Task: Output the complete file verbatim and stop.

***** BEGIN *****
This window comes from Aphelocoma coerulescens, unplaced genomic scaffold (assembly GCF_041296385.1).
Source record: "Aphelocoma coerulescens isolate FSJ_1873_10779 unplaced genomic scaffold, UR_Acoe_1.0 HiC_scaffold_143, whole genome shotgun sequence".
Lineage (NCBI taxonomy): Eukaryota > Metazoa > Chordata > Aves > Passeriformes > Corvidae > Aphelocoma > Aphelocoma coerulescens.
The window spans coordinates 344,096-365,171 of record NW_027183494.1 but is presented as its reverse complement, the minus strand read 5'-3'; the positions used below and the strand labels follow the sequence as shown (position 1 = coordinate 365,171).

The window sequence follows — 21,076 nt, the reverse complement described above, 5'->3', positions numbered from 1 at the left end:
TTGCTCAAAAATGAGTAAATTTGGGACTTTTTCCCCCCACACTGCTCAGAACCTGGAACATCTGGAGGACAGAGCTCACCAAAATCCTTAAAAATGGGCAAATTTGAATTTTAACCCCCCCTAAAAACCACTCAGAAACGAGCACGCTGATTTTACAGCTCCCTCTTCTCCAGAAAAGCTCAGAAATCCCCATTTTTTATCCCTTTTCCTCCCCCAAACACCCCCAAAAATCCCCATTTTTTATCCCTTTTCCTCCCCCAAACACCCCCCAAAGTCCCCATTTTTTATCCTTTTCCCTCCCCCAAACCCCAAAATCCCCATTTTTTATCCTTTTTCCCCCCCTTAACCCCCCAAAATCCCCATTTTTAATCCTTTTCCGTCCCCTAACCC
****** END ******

This window comes from Aphelocoma coerulescens, unplaced genomic scaffold (assembly GCF_041296385.1).
Source record: "Aphelocoma coerulescens isolate FSJ_1873_10779 unplaced genomic scaffold, UR_Acoe_1.0 HiC_scaffold_143, whole genome shotgun sequence".
Lineage (NCBI taxonomy): Eukaryota > Metazoa > Chordata > Aves > Passeriformes > Corvidae > Aphelocoma > Aphelocoma coerulescens.
The window spans coordinates 344,096-365,171 of record NW_027183494.1 but is presented as its reverse complement, the minus strand read 5'-3'; the positions used below and the strand labels follow the sequence as shown (position 1 = coordinate 365,171).

The window sequence follows — 21,076 nt, the reverse complement described above, 5'->3', positions numbered from 1 at the left end:
TTGCTCAAAAATGAGTAAATTTGGGACTTTTTCCCCCCACACTGCTCAGAACCTGGAACATCTGGAGGACAGAGCTCACCAAAATCCTTAAAAATGGGCAAATTTGAATTTTAACCCCCCCTAAAAACCACTCAGAAACGAGCACGCTGATTTTACAGCTCCCTCTTCTCCAGAAAAGCTCAGAAATCCCCATTTTTTATCCCTTTTCCTCCCCCAAACACCCCCAAAAATCCCCATTTTTTATCCCTTTTCCTCCCCCAAACACCCCCCAAAGTCCCCATTTTTTATCCTTTTCCCTCCCCCAAACCCCAAAATCCCCATTTTTTATCCTTTTTCCCCCCCTTAACCCCCCAAAATCCCCATTTTTAATCCTTTTCCGTCCCCTAACCC